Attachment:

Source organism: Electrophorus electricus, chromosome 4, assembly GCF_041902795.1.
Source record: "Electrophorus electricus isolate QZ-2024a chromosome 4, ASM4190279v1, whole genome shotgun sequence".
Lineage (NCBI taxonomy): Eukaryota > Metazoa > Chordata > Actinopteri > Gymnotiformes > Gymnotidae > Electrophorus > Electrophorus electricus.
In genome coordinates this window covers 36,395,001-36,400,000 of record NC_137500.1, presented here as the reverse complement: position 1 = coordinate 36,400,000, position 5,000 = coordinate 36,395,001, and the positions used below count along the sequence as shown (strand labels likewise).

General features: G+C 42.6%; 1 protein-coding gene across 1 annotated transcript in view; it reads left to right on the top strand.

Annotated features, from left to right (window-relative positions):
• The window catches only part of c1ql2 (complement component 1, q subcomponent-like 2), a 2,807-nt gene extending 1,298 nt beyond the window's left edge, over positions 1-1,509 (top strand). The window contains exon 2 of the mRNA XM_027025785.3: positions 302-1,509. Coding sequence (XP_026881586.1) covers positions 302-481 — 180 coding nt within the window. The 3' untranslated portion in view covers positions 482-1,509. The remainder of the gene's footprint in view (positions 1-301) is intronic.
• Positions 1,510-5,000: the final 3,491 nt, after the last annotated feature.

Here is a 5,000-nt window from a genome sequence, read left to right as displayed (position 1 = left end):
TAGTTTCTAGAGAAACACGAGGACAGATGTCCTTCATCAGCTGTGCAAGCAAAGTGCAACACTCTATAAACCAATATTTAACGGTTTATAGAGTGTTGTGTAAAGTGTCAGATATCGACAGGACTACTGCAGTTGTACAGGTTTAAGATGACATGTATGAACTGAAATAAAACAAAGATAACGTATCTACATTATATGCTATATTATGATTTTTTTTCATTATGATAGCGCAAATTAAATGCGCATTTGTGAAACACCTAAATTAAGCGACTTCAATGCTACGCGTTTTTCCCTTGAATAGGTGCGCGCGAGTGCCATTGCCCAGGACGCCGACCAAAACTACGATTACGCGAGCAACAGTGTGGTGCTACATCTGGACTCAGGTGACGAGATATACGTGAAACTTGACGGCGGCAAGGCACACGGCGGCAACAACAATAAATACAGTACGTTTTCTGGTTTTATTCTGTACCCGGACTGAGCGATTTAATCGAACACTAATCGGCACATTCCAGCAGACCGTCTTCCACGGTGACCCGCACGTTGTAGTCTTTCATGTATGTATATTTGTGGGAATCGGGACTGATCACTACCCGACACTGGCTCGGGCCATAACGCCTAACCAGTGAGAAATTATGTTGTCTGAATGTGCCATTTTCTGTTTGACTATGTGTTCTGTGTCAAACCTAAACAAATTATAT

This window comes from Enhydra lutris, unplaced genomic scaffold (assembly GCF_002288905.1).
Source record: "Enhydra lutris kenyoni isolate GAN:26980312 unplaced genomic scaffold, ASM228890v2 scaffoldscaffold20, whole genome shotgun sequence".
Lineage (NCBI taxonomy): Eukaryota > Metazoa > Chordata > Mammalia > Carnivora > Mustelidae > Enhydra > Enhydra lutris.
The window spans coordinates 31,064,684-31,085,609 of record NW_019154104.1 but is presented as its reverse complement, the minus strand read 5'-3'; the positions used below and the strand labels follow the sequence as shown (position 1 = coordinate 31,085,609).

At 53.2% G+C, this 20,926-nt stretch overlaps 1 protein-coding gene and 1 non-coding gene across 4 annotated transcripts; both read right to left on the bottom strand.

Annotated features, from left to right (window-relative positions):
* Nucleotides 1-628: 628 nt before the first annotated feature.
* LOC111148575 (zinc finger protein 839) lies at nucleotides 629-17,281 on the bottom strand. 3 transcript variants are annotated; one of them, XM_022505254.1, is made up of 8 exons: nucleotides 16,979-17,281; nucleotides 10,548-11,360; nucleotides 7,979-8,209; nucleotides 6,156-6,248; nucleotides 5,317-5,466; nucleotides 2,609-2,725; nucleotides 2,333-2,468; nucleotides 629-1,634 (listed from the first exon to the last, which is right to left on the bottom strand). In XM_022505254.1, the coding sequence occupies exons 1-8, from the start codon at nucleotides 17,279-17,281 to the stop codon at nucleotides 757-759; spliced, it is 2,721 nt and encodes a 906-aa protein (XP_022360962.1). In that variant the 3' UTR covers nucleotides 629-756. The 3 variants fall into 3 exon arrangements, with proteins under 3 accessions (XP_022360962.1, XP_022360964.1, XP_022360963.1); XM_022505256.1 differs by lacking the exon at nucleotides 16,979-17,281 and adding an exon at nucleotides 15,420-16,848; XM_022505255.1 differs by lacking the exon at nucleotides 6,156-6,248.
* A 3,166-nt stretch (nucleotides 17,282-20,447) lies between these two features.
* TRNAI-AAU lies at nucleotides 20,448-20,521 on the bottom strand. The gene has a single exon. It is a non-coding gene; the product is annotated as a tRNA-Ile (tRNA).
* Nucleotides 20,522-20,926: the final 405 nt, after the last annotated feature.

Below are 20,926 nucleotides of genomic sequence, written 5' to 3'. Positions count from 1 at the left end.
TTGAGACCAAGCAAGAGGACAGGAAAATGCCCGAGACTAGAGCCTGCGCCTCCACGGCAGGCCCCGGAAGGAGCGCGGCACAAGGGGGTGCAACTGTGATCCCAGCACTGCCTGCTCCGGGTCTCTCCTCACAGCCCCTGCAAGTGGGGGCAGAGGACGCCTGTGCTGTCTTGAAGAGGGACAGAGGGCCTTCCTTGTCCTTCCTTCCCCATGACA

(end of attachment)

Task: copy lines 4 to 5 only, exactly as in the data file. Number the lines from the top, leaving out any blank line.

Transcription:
In genome coordinates this window covers 36,395,001-36,400,000 of record NC_137500.1, presented here as the reverse complement: position 1 = coordinate 36,400,000, position 5,000 = coordinate 36,395,001, and the positions used below count along the sequence as shown (strand labels likewise).

General features: G+C 42.6%; 1 protein-coding gene across 1 annotated transcript in view; it reads left to right on the top strand.